Business Practices - Unlawful Representations

The USA cites "prohibited conduct" as:

  1. Fraudulent investment advice:
    "It is unlawful for a person to provide any type of investment advice (for compensation) either directly or indirectly or through publications or writings, to the value of securities or the advisability of investing in, purchasing, or selling securities that:

    • Attempts to employ a device, scheme or artifice to defraud.

    • Engage in any act, or course of business that would operate as fraud."

  2. Advertising materials
    Distribution of any unregulated or fraudulent prospectuses, pamphlets, circulars, sales literature or advertising communications, including any/all hard copy and electronic materials.

  3. Misleading Filings
    Misleading filings are prohibited under the USA. Such items include any filings that make false or misleading statements, or omit material facts concerning investment advice or an offering.

  4. Other activities considered fraudulent include:
    • Informing a client that registration of a security means that the SEC or state Administrator has approved (likes) an offering, or a security is a "good offering".

    • Deliberately misquoting a security to effect a securities transaction.

    • Untrue or inaccurate statements regarding commissions, including both markups and markdowns.

    • Inaccurate statements regarding registration status. If you tell a client that a security will be approved for a NASDAQ listing, when in fact, the company has only submitted an application, you have committed fraud.

    • Any deliberate and/or misleading statements regarding financial statements, dividends, earnings or future expectations.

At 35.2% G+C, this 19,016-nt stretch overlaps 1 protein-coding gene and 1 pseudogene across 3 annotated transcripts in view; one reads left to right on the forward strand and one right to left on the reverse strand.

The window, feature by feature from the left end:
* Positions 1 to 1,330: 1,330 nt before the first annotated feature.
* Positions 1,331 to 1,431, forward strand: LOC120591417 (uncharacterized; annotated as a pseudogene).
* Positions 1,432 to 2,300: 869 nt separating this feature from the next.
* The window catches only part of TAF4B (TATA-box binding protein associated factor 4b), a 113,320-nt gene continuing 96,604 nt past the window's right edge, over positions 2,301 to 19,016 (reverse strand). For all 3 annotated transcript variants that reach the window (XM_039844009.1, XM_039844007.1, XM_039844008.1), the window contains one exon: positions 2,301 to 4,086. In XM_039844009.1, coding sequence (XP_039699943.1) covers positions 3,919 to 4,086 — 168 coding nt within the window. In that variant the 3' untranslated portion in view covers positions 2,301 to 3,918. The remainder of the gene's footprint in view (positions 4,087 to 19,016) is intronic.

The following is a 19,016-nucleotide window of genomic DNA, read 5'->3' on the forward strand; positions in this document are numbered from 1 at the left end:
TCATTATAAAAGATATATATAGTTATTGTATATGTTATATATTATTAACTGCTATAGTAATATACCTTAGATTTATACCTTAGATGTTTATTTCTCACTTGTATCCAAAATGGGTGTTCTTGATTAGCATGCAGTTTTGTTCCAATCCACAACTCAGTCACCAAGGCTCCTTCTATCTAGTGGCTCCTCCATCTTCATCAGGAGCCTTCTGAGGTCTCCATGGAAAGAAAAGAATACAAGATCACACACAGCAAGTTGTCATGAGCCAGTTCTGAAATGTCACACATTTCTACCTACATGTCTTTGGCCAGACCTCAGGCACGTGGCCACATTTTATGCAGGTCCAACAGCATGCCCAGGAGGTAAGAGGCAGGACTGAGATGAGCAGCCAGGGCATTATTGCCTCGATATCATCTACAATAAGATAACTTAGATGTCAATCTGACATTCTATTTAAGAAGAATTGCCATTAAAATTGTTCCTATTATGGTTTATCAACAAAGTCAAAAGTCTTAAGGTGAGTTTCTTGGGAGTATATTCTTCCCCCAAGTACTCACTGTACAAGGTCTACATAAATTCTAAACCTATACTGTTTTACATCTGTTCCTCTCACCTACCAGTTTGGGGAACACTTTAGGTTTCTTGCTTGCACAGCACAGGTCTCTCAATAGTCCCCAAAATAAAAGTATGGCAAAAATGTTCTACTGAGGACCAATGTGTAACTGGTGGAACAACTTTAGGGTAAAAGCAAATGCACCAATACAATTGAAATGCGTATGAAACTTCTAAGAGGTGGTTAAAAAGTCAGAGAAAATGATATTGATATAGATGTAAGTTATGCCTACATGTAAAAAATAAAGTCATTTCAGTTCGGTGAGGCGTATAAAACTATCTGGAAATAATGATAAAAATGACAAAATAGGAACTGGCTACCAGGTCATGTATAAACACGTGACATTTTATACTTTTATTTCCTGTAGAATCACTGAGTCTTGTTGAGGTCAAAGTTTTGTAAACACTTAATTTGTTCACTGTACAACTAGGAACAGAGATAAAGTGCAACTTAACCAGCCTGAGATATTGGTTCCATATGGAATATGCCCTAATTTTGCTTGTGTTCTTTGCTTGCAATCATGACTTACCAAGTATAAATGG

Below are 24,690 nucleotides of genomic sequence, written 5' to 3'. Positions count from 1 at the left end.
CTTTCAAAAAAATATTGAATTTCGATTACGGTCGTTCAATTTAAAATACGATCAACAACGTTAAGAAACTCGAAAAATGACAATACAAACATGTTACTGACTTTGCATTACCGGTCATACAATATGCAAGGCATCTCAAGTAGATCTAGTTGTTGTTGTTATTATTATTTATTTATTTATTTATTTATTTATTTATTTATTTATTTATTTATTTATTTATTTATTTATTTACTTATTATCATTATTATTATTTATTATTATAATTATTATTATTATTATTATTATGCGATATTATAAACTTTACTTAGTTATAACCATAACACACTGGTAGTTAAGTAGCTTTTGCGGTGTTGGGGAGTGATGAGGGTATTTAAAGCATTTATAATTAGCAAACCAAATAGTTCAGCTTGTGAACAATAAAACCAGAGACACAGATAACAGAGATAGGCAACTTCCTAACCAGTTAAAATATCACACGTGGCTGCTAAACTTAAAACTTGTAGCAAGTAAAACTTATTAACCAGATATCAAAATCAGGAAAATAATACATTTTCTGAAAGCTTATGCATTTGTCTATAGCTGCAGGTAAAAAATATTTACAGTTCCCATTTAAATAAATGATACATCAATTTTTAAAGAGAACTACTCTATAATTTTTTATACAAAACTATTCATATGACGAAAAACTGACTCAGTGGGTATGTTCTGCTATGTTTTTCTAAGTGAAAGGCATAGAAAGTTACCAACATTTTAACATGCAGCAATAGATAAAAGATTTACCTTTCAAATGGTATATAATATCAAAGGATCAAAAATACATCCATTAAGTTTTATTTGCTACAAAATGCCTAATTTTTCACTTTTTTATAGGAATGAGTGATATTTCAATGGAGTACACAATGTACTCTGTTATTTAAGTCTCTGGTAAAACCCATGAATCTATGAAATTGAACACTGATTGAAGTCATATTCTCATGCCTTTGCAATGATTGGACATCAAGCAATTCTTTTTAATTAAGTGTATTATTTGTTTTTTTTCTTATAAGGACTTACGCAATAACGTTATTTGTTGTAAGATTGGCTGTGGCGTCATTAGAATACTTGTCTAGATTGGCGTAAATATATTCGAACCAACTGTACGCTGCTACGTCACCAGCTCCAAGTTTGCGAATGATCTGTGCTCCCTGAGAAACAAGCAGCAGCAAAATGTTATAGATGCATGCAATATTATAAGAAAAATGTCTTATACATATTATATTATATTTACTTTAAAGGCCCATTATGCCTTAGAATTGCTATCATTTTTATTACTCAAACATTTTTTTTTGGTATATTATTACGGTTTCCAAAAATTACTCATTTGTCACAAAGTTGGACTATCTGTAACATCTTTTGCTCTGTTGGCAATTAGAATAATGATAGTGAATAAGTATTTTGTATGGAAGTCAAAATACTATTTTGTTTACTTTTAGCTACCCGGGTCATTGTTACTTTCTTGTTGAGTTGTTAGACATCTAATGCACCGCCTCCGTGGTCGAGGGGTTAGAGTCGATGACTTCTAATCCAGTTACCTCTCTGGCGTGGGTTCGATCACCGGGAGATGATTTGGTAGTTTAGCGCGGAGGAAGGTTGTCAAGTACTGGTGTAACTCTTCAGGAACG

• Telling a client anything about their account that is untrue - including returns.

    • Promising services that you, your firm or your associates cannot (or simply will not) fulfill - with the intention of promising such to gain securities related business. This includes anything from analyzing an investment to obtaining shares of an IPO.


Exam Tips and Tricks
The fourth section above is generally known as making false, or misleading, statements. At all times, it is fraudulent even to imply anything about a security that is not true. Omitting pertinent details with the intention to defraud will result in Administrative discipline!


The bottom line here is that if you state anything to your clients that is even REMOTELY untrue, (a lie) you are committing fraud. If you tell your client that a bulletin board stock is going to be huge, since it is soon to be listed on the NASDAQ National Market, and "he should buy it now", though you have no evidence that the stock will actually be listed, you have committed fraud. What's more, if you tell your client something misleading because you actually are trying to protect him/her from a loss, even if your intentions are sound, you have committed fraud.


Example
Johnny Fast talker is an Agent for Big Blue Brokerage, which has recently come out with an analyst's report regarding the OTC BB oil/gas stock: Gassed Up. The firm's analysts believe the stock is a good buy, indicating a promising future with attractive growth potential. While getting doughnuts one morning, Johnny Fasttalker notices an article in a newspaper mentioning that Gassed Up officers are anticipating that the stock will soon be quoted on the NASDAQ National Markets system (NNM). Johnny is very excited about the news, since it reaffirms how brilliant his firm's analysts are. In turn, he immediately calls his best client to tell them about the stock. While chatting with his most risk-tolerant client, Johnny mentions that he noticed Gassed Up in the morning paper, which mentioned the possible NNM listing. Johnny feels that when the papers pick up such news, the upgrade in the stock's quotation generally is inevitable, and his client would be wise to get in before the listing is actually approved. Has Johnny committed any fraudulent activity?

Answer
Yes, though the morning paper reported that Gassed Up company officials anticipate the quotation in the NNM, Johnny has no specific (or public) information as to any official confirmation of NASDAQNM's approval. Thus, he has fraudulently misled his client, and can be liable for both civil and criminal penalties.
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